Push Mower Buyer's Guide

How to Pick the Perfect Push Lawn Mower

By  | Lawn Mower Product Expert

For homeowners with small, flat yards, push mowers are the tried-and-true tool to use for regularly mowing the lawn.

All push lawn mowers depend on the strength of the user to propel the mower forward. They might give you a bit of a workout, but they'll also provide you with plenty of power and efficiency for a budget-friendly price.

When deciding on a push lawn mower, you have one simple question to ask: how do you want to dispose of the dead grass?

You have three options for dealing with the grass clippings from a push lawn mower:

  • Side discharge
  • Mulch
  • Rear bag

Side-Discharging Push MowerSide Discharge

Side discharging is the most common and easiest way to dispose of grass debris. As you mow, the cut grass is ejected out the side of the lawn mower, leaving behind large clippings that eventually decay into your lawn.

If your grass is especially tall, you might need to rake up the excess clippings from your side-discharge mower, especially during the dog days of summer. The extra clippings could smother the grass below, leaving brown streaks in your lawn.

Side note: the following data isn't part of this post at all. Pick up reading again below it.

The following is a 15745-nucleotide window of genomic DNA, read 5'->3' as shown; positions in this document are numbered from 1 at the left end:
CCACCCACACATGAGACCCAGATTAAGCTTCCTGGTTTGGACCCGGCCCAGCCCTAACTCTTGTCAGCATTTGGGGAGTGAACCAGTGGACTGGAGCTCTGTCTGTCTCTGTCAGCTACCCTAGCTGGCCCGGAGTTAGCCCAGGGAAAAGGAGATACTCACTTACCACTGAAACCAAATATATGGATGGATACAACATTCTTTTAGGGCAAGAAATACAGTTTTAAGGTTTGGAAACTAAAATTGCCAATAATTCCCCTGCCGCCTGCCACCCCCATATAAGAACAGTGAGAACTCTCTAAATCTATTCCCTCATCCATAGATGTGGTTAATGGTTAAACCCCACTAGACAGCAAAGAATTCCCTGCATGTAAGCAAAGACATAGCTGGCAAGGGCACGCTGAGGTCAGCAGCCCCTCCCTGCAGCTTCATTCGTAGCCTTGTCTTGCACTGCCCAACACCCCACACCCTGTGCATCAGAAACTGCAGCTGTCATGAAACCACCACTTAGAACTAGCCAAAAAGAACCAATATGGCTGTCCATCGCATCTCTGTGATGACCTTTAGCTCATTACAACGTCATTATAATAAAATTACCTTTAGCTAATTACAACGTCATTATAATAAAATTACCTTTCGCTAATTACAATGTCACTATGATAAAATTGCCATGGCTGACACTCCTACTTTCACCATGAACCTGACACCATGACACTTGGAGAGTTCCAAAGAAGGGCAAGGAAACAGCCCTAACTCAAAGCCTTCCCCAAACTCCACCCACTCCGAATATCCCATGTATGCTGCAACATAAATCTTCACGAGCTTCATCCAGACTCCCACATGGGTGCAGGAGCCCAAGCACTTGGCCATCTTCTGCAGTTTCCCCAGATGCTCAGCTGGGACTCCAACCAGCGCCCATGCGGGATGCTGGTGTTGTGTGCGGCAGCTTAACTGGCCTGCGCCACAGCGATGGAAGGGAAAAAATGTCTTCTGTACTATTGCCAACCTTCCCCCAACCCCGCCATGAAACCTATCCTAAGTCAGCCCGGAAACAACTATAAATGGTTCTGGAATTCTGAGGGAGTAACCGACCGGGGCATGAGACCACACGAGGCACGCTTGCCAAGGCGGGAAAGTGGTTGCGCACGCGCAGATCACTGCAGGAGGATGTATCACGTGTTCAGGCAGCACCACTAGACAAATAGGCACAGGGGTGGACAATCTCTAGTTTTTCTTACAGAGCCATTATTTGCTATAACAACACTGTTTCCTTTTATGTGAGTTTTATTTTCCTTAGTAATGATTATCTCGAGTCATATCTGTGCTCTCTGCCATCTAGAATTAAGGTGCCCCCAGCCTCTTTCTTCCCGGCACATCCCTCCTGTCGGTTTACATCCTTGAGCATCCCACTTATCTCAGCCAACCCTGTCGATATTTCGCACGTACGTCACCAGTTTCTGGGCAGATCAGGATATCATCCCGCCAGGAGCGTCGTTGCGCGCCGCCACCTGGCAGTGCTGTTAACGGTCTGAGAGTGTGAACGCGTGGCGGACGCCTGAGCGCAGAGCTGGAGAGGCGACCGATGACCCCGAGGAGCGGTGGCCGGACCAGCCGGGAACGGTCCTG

However, if your grass is short and you like the convenience of leaving your grass clippings right where they came from, a side-discharge push mower could be right for you.

Mulching Push MowerMulch

Mulching lawn mowers are like knife-wielding chefs at Japanese steakhouses. They chop the grass into very fine fragments, releasing nutrient-rich nitrogen into your lawn much faster than the long clippings from a side-discharge mower.

You simply add a mulching plug into either the rear bag or side-discharge chute, preventing the grass from prematurely escaping. Then a special mulching blade hacks the captured grass into multiple pieces.

If you want to nourish your lawn with nature's own form of fertilizer, consider a push mower designed for mulching.

Push Mower with Rear BagRear Bag

To get a perfectly clean, freshly-manicured look for your lawn, rear-bagging is the way to go. As you mow, the cut grass is ejected into a bag behind the mower.

Once the bag is filled with clippings, you either dump them into a compost pile or yard waste bag.

For yard care enthusiasts who are concerned about the look of their lawns, a push mower that can be fitted with a rear bag offers the most control over where those grass clippings land.

 
 

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